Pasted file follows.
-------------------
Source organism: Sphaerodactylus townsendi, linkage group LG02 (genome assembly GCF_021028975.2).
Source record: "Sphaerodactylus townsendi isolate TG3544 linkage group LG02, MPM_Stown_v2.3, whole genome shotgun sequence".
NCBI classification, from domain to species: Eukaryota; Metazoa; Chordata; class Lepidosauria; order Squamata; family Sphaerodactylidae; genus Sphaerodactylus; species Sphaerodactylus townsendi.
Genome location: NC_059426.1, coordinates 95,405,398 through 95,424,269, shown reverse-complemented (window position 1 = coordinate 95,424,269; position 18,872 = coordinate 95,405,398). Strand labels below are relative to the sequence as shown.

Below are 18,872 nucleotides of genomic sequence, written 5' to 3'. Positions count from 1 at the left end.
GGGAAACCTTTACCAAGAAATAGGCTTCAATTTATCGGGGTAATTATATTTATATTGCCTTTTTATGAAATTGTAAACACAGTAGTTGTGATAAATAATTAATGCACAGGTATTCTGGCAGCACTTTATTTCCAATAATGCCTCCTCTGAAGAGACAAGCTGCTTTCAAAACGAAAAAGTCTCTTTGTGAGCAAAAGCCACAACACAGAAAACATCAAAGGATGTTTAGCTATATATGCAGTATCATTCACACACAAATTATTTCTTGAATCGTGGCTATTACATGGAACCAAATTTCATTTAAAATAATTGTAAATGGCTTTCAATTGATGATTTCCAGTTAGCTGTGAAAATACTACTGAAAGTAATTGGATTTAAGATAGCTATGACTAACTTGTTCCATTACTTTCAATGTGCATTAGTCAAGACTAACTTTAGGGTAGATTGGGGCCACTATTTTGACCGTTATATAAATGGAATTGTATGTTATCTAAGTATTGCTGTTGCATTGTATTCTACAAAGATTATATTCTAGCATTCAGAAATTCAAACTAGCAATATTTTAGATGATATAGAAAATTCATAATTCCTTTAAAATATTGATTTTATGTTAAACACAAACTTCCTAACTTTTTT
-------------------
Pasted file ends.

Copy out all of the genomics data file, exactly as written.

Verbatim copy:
Source organism: Sphaerodactylus townsendi, linkage group LG02 (genome assembly GCF_021028975.2).
Source record: "Sphaerodactylus townsendi isolate TG3544 linkage group LG02, MPM_Stown_v2.3, whole genome shotgun sequence".
NCBI classification, from domain to species: Eukaryota; Metazoa; Chordata; class Lepidosauria; order Squamata; family Sphaerodactylidae; genus Sphaerodactylus; species Sphaerodactylus townsendi.
Genome location: NC_059426.1, coordinates 95,405,398 through 95,424,269, shown reverse-complemented (window position 1 = coordinate 95,424,269; position 18,872 = coordinate 95,405,398). Strand labels below are relative to the sequence as shown.

Below are 18,872 nucleotides of genomic sequence, written 5' to 3'. Positions count from 1 at the left end.
GGGAAACCTTTACCAAGAAATAGGCTTCAATTTATCGGGGTAATTATATTTATATTGCCTTTTTATGAAATTGTAAACACAGTAGTTGTGATAAATAATTAATGCACAGGTATTCTGGCAGCACTTTATTTCCAATAATGCCTCCTCTGAAGAGACAAGCTGCTTTCAAAACGAAAAAGTCTCTTTGTGAGCAAAAGCCACAACACAGAAAACATCAAAGGATGTTTAGCTATATATGCAGTATCATTCACACACAAATTATTTCTTGAATCGTGGCTATTACATGGAACCAAATTTCATTTAAAATAATTGTAAATGGCTTTCAATTGATGATTTCCAGTTAGCTGTGAAAATACTACTGAAAGTAATTGGATTTAAGATAGCTATGACTAACTTGTTCCATTACTTTCAATGTGCATTAGTCAAGACTAACTTTAGGGTAGATTGGGGCCACTATTTTGACCGTTATATAAATGGAATTGTATGTTATCTAAGTATTGCTGTTGCATTGTATTCTACAAAGATTATATTCTAGCATTCAGAAATTCAAACTAGCAATATTTTAGATGATATAGAAAATTCATAATTCCTTTAAAATATTGATTTTATGTTAAACACAAACTTCCTAACTTTTTT